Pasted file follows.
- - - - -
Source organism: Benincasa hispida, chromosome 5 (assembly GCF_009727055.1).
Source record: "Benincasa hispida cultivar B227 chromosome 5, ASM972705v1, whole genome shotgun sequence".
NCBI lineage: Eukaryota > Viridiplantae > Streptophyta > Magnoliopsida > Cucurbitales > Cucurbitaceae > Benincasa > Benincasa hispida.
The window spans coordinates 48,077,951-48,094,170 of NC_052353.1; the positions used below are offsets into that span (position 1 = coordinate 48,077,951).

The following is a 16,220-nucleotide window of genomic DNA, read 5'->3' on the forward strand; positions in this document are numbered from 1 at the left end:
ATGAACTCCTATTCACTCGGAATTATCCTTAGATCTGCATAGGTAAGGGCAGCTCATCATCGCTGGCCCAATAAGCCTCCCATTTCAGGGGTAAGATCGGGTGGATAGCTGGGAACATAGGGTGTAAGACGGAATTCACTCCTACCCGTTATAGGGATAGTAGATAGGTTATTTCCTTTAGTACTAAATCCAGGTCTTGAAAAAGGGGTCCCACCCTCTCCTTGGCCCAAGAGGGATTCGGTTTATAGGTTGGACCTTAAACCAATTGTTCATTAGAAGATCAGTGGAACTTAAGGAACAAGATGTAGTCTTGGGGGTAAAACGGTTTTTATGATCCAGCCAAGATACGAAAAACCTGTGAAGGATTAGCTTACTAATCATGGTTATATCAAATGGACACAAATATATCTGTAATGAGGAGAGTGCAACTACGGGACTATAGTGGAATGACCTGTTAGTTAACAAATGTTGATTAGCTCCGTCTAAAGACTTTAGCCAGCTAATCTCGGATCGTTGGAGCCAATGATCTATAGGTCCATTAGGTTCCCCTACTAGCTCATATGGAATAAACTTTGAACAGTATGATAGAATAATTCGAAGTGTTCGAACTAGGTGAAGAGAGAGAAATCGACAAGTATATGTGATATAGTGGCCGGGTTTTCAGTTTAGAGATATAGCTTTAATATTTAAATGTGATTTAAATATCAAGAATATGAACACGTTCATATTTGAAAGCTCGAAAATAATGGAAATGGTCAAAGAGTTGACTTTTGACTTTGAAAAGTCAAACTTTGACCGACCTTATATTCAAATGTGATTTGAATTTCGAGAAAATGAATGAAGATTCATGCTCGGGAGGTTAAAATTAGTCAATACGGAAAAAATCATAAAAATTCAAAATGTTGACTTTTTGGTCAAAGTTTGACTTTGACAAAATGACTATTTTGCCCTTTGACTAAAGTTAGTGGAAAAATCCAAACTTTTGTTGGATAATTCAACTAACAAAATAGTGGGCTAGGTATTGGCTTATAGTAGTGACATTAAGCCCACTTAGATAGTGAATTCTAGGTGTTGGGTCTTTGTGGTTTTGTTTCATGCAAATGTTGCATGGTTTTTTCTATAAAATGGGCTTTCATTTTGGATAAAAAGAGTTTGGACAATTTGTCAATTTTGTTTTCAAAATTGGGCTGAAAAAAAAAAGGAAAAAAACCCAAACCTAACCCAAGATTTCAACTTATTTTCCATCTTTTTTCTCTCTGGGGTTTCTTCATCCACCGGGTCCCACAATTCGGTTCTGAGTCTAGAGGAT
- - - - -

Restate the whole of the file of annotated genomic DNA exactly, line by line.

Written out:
Source organism: Benincasa hispida, chromosome 5 (assembly GCF_009727055.1).
Source record: "Benincasa hispida cultivar B227 chromosome 5, ASM972705v1, whole genome shotgun sequence".
NCBI lineage: Eukaryota > Viridiplantae > Streptophyta > Magnoliopsida > Cucurbitales > Cucurbitaceae > Benincasa > Benincasa hispida.
The window spans coordinates 48,077,951-48,094,170 of NC_052353.1; the positions used below are offsets into that span (position 1 = coordinate 48,077,951).

The following is a 16,220-nucleotide window of genomic DNA, read 5'->3' on the forward strand; positions in this document are numbered from 1 at the left end:
ATGAACTCCTATTCACTCGGAATTATCCTTAGATCTGCATAGGTAAGGGCAGCTCATCATCGCTGGCCCAATAAGCCTCCCATTTCAGGGGTAAGATCGGGTGGATAGCTGGGAACATAGGGTGTAAGACGGAATTCACTCCTACCCGTTATAGGGATAGTAGATAGGTTATTTCCTTTAGTACTAAATCCAGGTCTTGAAAAAGGGGTCCCACCCTCTCCTTGGCCCAAGAGGGATTCGGTTTATAGGTTGGACCTTAAACCAATTGTTCATTAGAAGATCAGTGGAACTTAAGGAACAAGATGTAGTCTTGGGGGTAAAACGGTTTTTATGATCCAGCCAAGATACGAAAAACCTGTGAAGGATTAGCTTACTAATCATGGTTATATCAAATGGACACAAATATATCTGTAATGAGGAGAGTGCAACTACGGGACTATAGTGGAATGACCTGTTAGTTAACAAATGTTGATTAGCTCCGTCTAAAGACTTTAGCCAGCTAATCTCGGATCGTTGGAGCCAATGATCTATAGGTCCATTAGGTTCCCCTACTAGCTCATATGGAATAAACTTTGAACAGTATGATAGAATAATTCGAAGTGTTCGAACTAGGTGAAGAGAGAGAAATCGACAAGTATATGTGATATAGTGGCCGGGTTTTCAGTTTAGAGATATAGCTTTAATATTTAAATGTGATTTAAATATCAAGAATATGAACACGTTCATATTTGAAAGCTCGAAAATAATGGAAATGGTCAAAGAGTTGACTTTTGACTTTGAAAAGTCAAACTTTGACCGACCTTATATTCAAATGTGATTTGAATTTCGAGAAAATGAATGAAGATTCATGCTCGGGAGGTTAAAATTAGTCAATACGGAAAAAATCATAAAAATTCAAAATGTTGACTTTTTGGTCAAAGTTTGACTTTGACAAAATGACTATTTTGCCCTTTGACTAAAGTTAGTGGAAAAATCCAAACTTTTGTTGGATAATTCAACTAACAAAATAGTGGGCTAGGTATTGGCTTATAGTAGTGACATTAAGCCCACTTAGATAGTGAATTCTAGGTGTTGGGTCTTTGTGGTTTTGTTTCATGCAAATGTTGCATGGTTTTTTCTATAAAATGGGCTTTCATTTTGGATAAAAAGAGTTTGGACAATTTGTCAATTTTGTTTTCAAAATTGGGCTGAAAAAAAAAAGGAAAAAAACCCAAACCTAACCCAAGATTTCAACTTATTTTCCATCTTTTTTCTCTCTGGGGTTTCTTCATCCACCGGGTCCCACAATTCGGTTCTGAGTCTAGAGGAT